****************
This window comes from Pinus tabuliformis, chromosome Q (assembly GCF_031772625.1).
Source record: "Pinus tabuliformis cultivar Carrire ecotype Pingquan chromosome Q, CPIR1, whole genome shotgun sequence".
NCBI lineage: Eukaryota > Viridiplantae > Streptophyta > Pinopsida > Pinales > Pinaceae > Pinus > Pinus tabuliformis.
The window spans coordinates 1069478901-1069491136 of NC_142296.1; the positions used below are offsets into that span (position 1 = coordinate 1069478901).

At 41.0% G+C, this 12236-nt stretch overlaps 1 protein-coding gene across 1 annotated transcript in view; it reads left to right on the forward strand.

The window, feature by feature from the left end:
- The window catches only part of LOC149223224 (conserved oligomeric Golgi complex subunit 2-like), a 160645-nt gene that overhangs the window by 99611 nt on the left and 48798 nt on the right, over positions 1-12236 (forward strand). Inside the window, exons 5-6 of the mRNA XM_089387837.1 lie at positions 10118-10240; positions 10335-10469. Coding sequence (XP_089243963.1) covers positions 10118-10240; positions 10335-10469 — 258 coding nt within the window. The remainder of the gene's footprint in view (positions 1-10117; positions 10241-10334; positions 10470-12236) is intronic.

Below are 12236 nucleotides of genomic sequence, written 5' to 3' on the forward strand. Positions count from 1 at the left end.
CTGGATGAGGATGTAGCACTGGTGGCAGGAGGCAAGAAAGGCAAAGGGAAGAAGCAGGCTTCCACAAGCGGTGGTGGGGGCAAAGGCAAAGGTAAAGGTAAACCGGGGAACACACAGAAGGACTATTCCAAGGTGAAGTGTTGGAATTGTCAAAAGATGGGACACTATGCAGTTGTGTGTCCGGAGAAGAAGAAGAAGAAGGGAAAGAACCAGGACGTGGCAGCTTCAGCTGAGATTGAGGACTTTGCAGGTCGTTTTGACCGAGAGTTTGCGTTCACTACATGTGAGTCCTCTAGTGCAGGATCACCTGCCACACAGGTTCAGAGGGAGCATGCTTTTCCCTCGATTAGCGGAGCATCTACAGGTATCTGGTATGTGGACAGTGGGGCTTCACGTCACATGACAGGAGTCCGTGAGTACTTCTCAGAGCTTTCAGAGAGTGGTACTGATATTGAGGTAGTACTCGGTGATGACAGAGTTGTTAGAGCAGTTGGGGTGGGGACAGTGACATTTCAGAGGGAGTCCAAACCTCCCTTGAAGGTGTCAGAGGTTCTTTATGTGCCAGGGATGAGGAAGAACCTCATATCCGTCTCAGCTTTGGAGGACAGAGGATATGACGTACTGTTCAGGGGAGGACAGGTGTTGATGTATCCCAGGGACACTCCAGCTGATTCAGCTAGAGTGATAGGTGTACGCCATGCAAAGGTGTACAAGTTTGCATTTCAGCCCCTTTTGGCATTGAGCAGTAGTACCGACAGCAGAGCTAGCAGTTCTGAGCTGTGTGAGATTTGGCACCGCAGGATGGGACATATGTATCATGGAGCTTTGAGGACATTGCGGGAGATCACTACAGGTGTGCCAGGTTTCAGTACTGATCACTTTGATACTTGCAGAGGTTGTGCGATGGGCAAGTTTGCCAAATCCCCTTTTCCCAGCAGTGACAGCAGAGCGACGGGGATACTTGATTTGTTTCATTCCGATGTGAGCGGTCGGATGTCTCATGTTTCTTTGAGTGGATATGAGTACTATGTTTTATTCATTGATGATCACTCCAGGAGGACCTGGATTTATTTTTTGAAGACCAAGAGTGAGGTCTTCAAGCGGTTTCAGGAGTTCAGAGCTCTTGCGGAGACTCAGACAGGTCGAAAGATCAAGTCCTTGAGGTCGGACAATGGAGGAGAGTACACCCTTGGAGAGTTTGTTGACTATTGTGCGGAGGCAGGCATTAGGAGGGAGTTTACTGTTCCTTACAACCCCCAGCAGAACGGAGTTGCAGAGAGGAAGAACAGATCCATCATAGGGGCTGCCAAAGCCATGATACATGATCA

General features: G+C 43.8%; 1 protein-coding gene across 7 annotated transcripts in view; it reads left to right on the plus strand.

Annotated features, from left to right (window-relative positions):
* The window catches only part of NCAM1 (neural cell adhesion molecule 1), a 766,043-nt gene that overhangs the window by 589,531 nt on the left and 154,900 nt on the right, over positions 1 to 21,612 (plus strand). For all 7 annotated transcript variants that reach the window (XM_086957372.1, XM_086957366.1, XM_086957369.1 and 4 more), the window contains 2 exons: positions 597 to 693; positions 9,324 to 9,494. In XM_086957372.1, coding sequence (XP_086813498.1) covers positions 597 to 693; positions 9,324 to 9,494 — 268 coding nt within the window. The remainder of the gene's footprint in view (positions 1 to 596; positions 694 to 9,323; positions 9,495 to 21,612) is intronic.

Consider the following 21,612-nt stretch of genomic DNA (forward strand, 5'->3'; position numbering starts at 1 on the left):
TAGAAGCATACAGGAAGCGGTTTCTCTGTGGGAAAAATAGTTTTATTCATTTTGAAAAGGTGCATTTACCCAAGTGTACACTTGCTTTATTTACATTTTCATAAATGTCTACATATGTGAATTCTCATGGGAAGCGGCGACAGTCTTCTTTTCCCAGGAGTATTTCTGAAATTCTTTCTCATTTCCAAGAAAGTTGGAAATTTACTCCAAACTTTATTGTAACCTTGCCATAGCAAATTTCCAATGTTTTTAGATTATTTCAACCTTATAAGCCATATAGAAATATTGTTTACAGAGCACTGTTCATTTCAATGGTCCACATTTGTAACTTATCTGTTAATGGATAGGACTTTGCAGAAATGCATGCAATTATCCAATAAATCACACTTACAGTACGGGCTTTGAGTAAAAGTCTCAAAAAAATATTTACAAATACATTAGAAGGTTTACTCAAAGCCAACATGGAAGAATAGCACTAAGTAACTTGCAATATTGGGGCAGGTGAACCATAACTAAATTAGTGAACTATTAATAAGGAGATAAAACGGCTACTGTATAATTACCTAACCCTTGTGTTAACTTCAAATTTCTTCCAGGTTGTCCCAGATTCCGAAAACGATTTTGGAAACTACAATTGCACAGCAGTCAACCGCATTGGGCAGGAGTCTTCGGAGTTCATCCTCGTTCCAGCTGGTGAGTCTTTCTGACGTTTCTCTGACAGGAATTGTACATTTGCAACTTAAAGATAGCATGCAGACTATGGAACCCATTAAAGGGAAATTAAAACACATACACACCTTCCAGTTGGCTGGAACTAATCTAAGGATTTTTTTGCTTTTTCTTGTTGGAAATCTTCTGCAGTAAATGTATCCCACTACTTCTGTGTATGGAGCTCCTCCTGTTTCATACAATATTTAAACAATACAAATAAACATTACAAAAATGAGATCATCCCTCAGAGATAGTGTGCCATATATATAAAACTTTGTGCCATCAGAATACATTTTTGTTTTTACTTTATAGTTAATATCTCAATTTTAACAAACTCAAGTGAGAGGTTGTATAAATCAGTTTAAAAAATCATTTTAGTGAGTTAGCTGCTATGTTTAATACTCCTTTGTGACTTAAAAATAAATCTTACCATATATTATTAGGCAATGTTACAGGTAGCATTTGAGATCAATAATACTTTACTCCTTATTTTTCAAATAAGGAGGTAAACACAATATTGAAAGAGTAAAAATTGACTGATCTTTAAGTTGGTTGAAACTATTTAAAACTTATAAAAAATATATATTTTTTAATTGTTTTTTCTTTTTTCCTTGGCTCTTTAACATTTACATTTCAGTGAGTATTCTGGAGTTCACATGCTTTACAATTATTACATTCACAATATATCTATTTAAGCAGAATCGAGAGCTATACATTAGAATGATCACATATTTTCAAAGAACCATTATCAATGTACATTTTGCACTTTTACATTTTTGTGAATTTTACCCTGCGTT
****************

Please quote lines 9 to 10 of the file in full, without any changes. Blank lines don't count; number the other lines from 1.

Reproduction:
CTGGATGAGGATGTAGCACTGGTGGCAGGAGGCAAGAAAGGCAAAGGGAAGAAGCAGGCTTCCACAAGCGGTGGTGGGGGCAAAGGCAAAGGTAAAGGTAAACCGGGGAACACACAGAAGGACTATTCCAAGGTGAAGTGTTGGAATTGTCAAAAGATGGGACACTATGCAGTTGTGTGTCCGGAGAAGAAGAAGAAGAAGGGAAAGAACCAGGACGTGGCAGCTTCAGCTGAGATTGAGGACTTTGCAGGTCGTTTTGACCGAGAGTTTGCGTTCACTACATGTGAGTCCTCTAGTGCAGGATCACCTGCCACACAGGTTCAGAGGGAGCATGCTTTTCCCTCGATTAGCGGAGCATCTACAGGTATCTGGTATGTGGACAGTGGGGCTTCACGTCACATGACAGGAGTCCGTGAGTACTTCTCAGAGCTTTCAGAGAGTGGTACTGATATTGAGGTAGTACTCGGTGATGACAGAGTTGTTAGAGCAGTTGGGGTGGGGACAGTGACATTTCAGAGGGAGTCCAAACCTCCCTTGAAGGTGTCAGAGGTTCTTTATGTGCCAGGGATGAGGAAGAACCTCATATCCGTCTCAGCTTTGGAGGACAGAGGATATGACGTACTGTTCAGGGGAGGACAGGTGTTGATGTATCCCAGGGACACTCCAGCTGATTCAGCTAGAGTGATAGGTGTACGCCATGCAAAGGTGTACAAGTTTGCATTTCAGCCCCTTTTGGCATTGAGCAGTAGTACCGACAGCAGAGCTAGCAGTTCTGAGCTGTGTGAGATTTGGCACCGCAGGATGGGACATATGTATCATGGAGCTTTGAGGACATTGCGGGAGATCACTACAGGTGTGCCAGGTTTCAGTACTGATCACTTTGATACTTGCAGAGGTTGTGCGATGGGCAAGTTTGCCAAATCCCCTTTTCCCAGCAGTGACAGCAGAGCGACGGGGATACTTGATTTGTTTCATTCCGATGTGAGCGGTCGGATGTCTCATGTTTCTTTGAGTGGATATGAGTACTATGTTTTATTCATTGATGATCACTCCAGGAGGACCTGGATTTATTTTTTGAAGACCAAGAGTGAGGTCTTCAAGCGGTTTCAGGAGTTCAGAGCTCTTGCGGAGACTCAGACAGGTCGAAAGATCAAGTCCTTGAGGTCGGACAATGGAGGAGAGTACACCCTTGGAGAGTTTGTTGACTATTGTGCGGAGGCAGGCATTAGGAGGGAGTTTACTGTTCCTTACAACCCCCAGCAGAACGGAGTTGCAGAGAGGAAGAACAGATCCATCATAGGGGCTGCCAAAGCCATGATACATGATCA

General features: G+C 43.8%; 1 protein-coding gene across 7 annotated transcripts in view; it reads left to right on the plus strand.